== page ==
Rachael Bade, Karoun Demirjian, and Jacqueline Alemany, “House Democratic leaders say no immediate plans to open impeachment proceedings against Trump,” Washington Post, April 22, 2019, https://www.washingtonpost.com/politics/pelosi-says-democrats-can-hold-trump-accountable-without-impeachment-hearings/2019/04/22/68fce0c8-6514-11e9-82ba-fcfeff232e8f_story.html
Vanessa Gera, “Warsaw’s Great Synagogue ‘reappears’ on anniversary of 1943 ghetto revolt,” Times of Israel, April 19, 2019, https://www.timesofisrael.com/warsaws-great-synagogue-reappears-on-anniversary-of-1943-ghetto-revolt/
Ruth Ellen Gruber, “Notre Dame will be rebuilt – but most European Jewish sites never will be,” Jewish Telegraphic Agency, April 18, 2019, https://www.jta.org/2019/04/18/global/notre-dame-will-be-rebuilt-but-most-european-jewish-sites-never-will-be
“You can never say never because courts change and there are new judges, but this is way over the top,” said Kerry W. Kircher, who served as House counsel for the Republican majority from 2011 to 2016, referring to the suit [filed by the Trump organization to quash a congressional subpoena for financial records]. “I’m as confident as I can be that there’s no chance of success here on the merits.”
David A. Fahrenthold, Rachael Bade, and John Wagner, “Trump sues in bid to block congressional subpoena of financial records,” Washington Post, April 22, 2019, https://www.washingtonpost.com/politics/trump-sues-in-bid-to-block-congressional-subpoena-of-financial-records/2019/04/22/a98de3d0-6500-11e9-82ba-fcfeff232e8f_story.html
Christopher Ingraham, “How living on the wrong side of a time zone can be hazardous to your health,” Washington Post, April 19, 2019, https://www.washingtonpost.com/business/2019/04/19/how-living-wrong-side-time-zone-can-be-hazardous-your-health/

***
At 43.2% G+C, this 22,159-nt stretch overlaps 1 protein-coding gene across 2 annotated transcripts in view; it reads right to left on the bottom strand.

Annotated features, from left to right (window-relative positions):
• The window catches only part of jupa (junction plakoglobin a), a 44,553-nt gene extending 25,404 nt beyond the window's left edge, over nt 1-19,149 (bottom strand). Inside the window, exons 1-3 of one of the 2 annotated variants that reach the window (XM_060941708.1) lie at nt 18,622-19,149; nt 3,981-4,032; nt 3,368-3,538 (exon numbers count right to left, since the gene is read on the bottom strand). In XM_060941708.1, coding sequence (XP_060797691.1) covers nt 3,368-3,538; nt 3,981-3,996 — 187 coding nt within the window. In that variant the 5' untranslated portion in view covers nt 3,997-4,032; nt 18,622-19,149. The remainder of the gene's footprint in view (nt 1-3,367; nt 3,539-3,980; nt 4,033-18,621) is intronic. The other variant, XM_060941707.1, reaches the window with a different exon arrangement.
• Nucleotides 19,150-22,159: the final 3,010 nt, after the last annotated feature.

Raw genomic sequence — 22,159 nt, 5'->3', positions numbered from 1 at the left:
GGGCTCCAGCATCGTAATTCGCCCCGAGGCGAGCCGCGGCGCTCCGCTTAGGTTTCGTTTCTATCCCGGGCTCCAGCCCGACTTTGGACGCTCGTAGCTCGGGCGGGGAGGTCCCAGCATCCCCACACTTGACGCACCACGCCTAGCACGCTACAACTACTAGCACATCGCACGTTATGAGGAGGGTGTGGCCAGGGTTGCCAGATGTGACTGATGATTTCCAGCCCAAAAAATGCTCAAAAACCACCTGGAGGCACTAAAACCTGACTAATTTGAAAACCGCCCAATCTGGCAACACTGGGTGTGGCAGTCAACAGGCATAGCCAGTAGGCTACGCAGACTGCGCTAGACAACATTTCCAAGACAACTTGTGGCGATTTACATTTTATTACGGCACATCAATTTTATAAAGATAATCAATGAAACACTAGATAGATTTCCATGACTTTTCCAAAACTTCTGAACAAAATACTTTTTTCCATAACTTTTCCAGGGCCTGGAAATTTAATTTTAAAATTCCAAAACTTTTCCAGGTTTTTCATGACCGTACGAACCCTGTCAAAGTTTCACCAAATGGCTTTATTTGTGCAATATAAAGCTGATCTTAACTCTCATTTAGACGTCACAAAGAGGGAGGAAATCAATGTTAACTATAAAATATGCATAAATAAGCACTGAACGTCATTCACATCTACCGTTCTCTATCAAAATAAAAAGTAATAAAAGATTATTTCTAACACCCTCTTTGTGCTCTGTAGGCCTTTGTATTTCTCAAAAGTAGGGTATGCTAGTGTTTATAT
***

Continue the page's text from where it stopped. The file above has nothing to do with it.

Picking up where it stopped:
The commonest current excuse is this: “I bet those protesters have phones/go on holiday/wear leather shoes.” In other words, we won’t listen to anyone who is not living naked in a barrel, subsisting only on murky water. Of course, if you are living naked in a barrel, we will dismiss you too, because you’re a hippie weirdo. Every messenger, and every message they bear, is disqualified, on the grounds of either impurity or purity.
George Monbiot, “No More Excuses,” April 20, 2019, https://www.monbiot.com/2019/04/20/no-more-excuses/
Greg Jaffe, “Capitalism in crisis: U.S. billionaires worry about the survival of the system that made them rich,” Washington Post, April 20, 2019, https://www.washingtonpost.com/politics/capitalism-in-crisis-us-billionaires-worry-about-the-survival-of-the-system-that-made-them-rich/2019/04/20/3e06ef90-5ed8-11e9-bfad-36a7eb36cb60_story.html
Aaron Hanlon, “The University Is a Ticking Time Bomb,” Chronicle of Higher Education, April 16, 2019, https://www.chronicle.com/article/The-University-Is-a-Ticking/246119
Laura Forman, “Will Zillow’s Flip … Flop?” Wall Street Journal, April 21, 2019, https://www.wsj.com/articles/will-zillows-flip-flop-11555844401
Don’t read Joanna Stern’s “non-review” because you care one way or another about Samsung. Read it for the sheer fury of a reviewer spurned. She is magnificent here, absolutely magnificent.
Note to journalism students: First, I’m not just talking about reviews here. Now, see what Stern does. This is how it’s done. (And yeah, I’ve seen it before, surely from other authors. That doesn’t make it any less delightful.) What you don’t want to do here is fall short. Notice her prose: It is absolutely crisp (at least until you get to her initial description of the phone); even as she expresses frustration with what is truly (between her lines) an “are you fucking kidding me” scream-worthy product, her readers will laugh because what she’s describing is truly so ludicrous.
But you do have to wonder how shit like this gets out, even to reviewers.
Joanna Stern, “Samsung Galaxy Fold Non-Review: We Are Not Your Beta Testers,” Wall Street Journal, April 22, 2019, Samsung Galaxy Fold Non-Review: We Are Not Your Beta Testers